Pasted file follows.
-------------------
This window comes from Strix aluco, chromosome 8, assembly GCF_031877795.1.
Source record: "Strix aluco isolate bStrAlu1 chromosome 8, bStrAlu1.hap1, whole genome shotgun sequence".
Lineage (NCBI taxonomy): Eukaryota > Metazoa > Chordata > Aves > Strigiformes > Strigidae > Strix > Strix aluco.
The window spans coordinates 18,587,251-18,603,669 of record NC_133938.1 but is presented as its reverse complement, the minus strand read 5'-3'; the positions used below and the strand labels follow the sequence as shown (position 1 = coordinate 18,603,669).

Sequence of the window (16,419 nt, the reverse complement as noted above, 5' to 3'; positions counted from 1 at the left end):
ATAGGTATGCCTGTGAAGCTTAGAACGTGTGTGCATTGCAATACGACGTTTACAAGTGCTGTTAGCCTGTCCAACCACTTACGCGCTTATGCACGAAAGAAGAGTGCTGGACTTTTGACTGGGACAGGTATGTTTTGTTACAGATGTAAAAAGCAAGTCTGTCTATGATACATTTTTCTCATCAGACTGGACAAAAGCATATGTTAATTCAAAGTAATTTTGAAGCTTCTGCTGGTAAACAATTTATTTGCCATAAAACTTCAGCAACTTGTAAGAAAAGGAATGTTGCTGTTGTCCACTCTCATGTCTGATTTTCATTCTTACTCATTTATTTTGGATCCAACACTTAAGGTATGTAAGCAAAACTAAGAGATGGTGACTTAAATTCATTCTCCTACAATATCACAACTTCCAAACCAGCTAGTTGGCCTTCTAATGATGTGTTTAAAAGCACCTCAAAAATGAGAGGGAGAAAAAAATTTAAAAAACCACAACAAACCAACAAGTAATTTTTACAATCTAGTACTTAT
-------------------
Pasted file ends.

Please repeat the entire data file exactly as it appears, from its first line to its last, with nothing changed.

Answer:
This window comes from Strix aluco, chromosome 8, assembly GCF_031877795.1.
Source record: "Strix aluco isolate bStrAlu1 chromosome 8, bStrAlu1.hap1, whole genome shotgun sequence".
Lineage (NCBI taxonomy): Eukaryota > Metazoa > Chordata > Aves > Strigiformes > Strigidae > Strix > Strix aluco.
The window spans coordinates 18,587,251-18,603,669 of record NC_133938.1 but is presented as its reverse complement, the minus strand read 5'-3'; the positions used below and the strand labels follow the sequence as shown (position 1 = coordinate 18,603,669).

Sequence of the window (16,419 nt, the reverse complement as noted above, 5' to 3'; positions counted from 1 at the left end):
ATAGGTATGCCTGTGAAGCTTAGAACGTGTGTGCATTGCAATACGACGTTTACAAGTGCTGTTAGCCTGTCCAACCACTTACGCGCTTATGCACGAAAGAAGAGTGCTGGACTTTTGACTGGGACAGGTATGTTTTGTTACAGATGTAAAAAGCAAGTCTGTCTATGATACATTTTTCTCATCAGACTGGACAAAAGCATATGTTAATTCAAAGTAATTTTGAAGCTTCTGCTGGTAAACAATTTATTTGCCATAAAACTTCAGCAACTTGTAAGAAAAGGAATGTTGCTGTTGTCCACTCTCATGTCTGATTTTCATTCTTACTCATTTATTTTGGATCCAACACTTAAGGTATGTAAGCAAAACTAAGAGATGGTGACTTAAATTCATTCTCCTACAATATCACAACTTCCAAACCAGCTAGTTGGCCTTCTAATGATGTGTTTAAAAGCACCTCAAAAATGAGAGGGAGAAAAAAATTTAAAAAACCACAACAAACCAACAAGTAATTTTTACAATCTAGTACTTAT